Issue one of Dark Crisis, Worlds Without A Justice League: Superman shows us a domestic Superman. The concerned father, who is dealing with an impulsive teenage son.

Tom King writes the voices, captures them. The teen voice, the exasperated dad, the distracted mom. The voices that keep the reader grounded as the rest of the story climbs to the sky. It’s a sky-bound, ‘outward bound’ coming-of-age tale, then. Aptly and eccentrically (I will explain) illustrated by Chris Burnham (colours by Adriano Lucas), the story is about home and the ‘out-of-home experience’.

As superson Jon gets more and more restless (AND reckless), his hormones flaring wildly, his temptations and internal voices guiding his decisions above and beyond any words of wisdom or solace from Superman, the story gets more and more compelling.

It’s drawn in an unusual style; this is not the glossy and plastic Superman Family, this one has ripples of wrinkles, scratchy faces, and textured exaggerated features. It’s as if they have become ‘real’ in the sense that they are thwarted, flawed, frustrated. The colours are primary and blunt, the conversations frank and forthright.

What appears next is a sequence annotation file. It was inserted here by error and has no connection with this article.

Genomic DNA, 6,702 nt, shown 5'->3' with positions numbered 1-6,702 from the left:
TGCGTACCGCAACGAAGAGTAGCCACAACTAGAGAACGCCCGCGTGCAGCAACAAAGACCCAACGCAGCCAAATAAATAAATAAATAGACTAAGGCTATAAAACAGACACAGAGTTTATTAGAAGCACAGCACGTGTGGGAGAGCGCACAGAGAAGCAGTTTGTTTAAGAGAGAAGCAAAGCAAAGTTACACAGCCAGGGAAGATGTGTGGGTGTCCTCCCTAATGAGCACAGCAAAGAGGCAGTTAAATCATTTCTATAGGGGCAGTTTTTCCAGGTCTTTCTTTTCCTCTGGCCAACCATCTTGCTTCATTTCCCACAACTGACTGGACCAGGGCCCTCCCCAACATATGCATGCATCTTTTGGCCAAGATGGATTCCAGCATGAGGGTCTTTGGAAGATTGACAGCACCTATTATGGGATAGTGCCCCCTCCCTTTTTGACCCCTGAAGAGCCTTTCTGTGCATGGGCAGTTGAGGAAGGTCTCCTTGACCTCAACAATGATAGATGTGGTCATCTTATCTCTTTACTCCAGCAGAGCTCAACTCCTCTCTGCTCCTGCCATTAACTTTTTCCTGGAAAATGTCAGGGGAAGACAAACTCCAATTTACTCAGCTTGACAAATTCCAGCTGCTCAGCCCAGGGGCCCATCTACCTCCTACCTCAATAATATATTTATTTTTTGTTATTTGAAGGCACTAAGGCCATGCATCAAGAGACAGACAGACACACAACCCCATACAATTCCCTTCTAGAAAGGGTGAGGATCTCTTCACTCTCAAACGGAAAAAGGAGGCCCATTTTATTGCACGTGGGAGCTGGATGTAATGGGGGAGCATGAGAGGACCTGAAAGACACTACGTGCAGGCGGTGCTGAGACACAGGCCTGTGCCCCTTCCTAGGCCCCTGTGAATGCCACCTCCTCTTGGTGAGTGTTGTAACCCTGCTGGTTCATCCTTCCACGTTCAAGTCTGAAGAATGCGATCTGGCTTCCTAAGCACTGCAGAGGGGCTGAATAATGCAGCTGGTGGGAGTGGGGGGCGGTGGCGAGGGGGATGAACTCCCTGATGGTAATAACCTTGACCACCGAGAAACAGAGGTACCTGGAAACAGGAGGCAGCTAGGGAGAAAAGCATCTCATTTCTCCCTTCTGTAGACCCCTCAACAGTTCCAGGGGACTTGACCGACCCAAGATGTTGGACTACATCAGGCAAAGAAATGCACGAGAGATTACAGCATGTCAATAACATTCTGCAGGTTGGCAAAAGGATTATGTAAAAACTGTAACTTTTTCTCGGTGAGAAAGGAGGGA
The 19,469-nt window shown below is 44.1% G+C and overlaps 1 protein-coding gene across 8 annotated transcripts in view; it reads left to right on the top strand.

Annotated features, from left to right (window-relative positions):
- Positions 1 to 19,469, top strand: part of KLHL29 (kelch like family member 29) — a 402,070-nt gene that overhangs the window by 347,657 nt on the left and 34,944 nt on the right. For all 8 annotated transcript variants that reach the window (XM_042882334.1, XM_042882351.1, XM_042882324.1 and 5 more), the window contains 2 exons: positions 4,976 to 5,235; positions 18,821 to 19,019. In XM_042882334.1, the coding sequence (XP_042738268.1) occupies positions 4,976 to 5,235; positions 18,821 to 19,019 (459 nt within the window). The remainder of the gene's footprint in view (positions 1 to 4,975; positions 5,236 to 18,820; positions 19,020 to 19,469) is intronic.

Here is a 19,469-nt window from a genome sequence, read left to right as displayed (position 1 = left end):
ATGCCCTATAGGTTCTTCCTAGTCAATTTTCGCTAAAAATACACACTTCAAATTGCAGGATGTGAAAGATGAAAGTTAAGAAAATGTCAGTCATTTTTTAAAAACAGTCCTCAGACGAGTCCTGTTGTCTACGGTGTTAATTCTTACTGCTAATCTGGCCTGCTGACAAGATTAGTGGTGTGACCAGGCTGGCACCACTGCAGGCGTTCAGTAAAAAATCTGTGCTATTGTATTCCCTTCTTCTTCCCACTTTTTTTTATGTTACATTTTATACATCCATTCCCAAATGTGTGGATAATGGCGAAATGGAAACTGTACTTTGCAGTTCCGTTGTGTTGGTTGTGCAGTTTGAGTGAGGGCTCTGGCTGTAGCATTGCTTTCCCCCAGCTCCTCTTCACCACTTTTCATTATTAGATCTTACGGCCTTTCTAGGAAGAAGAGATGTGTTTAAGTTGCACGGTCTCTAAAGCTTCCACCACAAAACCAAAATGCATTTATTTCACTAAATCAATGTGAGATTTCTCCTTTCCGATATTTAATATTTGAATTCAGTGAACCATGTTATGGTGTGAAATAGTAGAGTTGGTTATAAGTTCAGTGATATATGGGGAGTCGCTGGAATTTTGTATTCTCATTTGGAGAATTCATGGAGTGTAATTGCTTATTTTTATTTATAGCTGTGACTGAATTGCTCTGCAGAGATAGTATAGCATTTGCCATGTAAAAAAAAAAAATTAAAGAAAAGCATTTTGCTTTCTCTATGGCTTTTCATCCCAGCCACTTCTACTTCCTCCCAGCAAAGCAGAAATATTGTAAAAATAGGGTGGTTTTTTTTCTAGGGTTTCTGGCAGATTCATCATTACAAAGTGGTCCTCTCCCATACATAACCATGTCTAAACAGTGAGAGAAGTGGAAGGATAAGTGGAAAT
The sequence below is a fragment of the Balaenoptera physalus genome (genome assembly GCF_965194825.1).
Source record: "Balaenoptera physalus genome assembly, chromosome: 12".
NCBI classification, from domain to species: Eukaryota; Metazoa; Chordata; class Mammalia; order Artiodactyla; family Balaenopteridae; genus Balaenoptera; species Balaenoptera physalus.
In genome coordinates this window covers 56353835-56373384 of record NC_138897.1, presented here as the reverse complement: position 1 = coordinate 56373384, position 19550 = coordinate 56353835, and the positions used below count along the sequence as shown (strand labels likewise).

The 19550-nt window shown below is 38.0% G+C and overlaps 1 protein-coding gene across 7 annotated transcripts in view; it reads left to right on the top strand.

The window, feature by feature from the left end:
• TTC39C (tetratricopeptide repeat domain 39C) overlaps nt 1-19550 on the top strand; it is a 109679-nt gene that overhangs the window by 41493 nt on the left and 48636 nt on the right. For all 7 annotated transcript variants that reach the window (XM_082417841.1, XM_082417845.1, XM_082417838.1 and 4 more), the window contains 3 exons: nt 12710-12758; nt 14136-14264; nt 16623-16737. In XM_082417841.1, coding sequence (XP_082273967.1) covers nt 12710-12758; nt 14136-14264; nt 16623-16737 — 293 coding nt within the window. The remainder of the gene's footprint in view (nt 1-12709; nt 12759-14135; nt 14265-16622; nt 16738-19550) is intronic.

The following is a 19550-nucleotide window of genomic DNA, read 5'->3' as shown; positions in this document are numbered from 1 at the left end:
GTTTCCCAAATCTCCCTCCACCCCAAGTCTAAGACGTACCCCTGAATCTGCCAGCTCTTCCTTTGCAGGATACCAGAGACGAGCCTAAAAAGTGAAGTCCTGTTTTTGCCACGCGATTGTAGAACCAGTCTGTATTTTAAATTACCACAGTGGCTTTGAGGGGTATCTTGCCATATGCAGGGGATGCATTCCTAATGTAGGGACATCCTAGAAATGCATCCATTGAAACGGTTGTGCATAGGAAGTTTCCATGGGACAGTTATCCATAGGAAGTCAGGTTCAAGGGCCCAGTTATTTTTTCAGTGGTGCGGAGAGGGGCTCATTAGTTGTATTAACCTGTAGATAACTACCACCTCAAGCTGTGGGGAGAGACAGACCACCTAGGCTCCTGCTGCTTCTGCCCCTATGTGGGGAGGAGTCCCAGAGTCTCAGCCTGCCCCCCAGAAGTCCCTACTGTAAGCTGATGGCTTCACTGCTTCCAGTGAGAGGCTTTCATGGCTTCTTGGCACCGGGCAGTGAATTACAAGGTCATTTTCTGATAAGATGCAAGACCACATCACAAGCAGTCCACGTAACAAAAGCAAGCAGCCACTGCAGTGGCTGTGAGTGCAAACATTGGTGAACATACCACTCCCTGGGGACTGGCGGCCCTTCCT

This is a good book. Full of full-frontal confrontation, full conversations in the worst of times, the full blast from a teen who needs to find his way.

The 10-page backup story is written by Brandon Thomas, with artist Fico Ossio, colour by Sebastian Cheng. It’s an Aquaman boffo party with an explosive pile of characters, happiness, and toasts to all who survive the sabotage. Glossy, fully saturated with chaos, drama, and conflict.

DC Comics, Dark Crisis: World Without A Justice League: Superman #1, $4.99 for 30 pages of content

By Alan Spinney

After a career of graphic design, art direction and copywriting, I still have a passion for words and pictures. I love it when a comic book comes together; the story is tight, and the drawings lead me forward. Art with words... the toughest storytelling technique to get right. Was this comic book worth your money? Let's see!!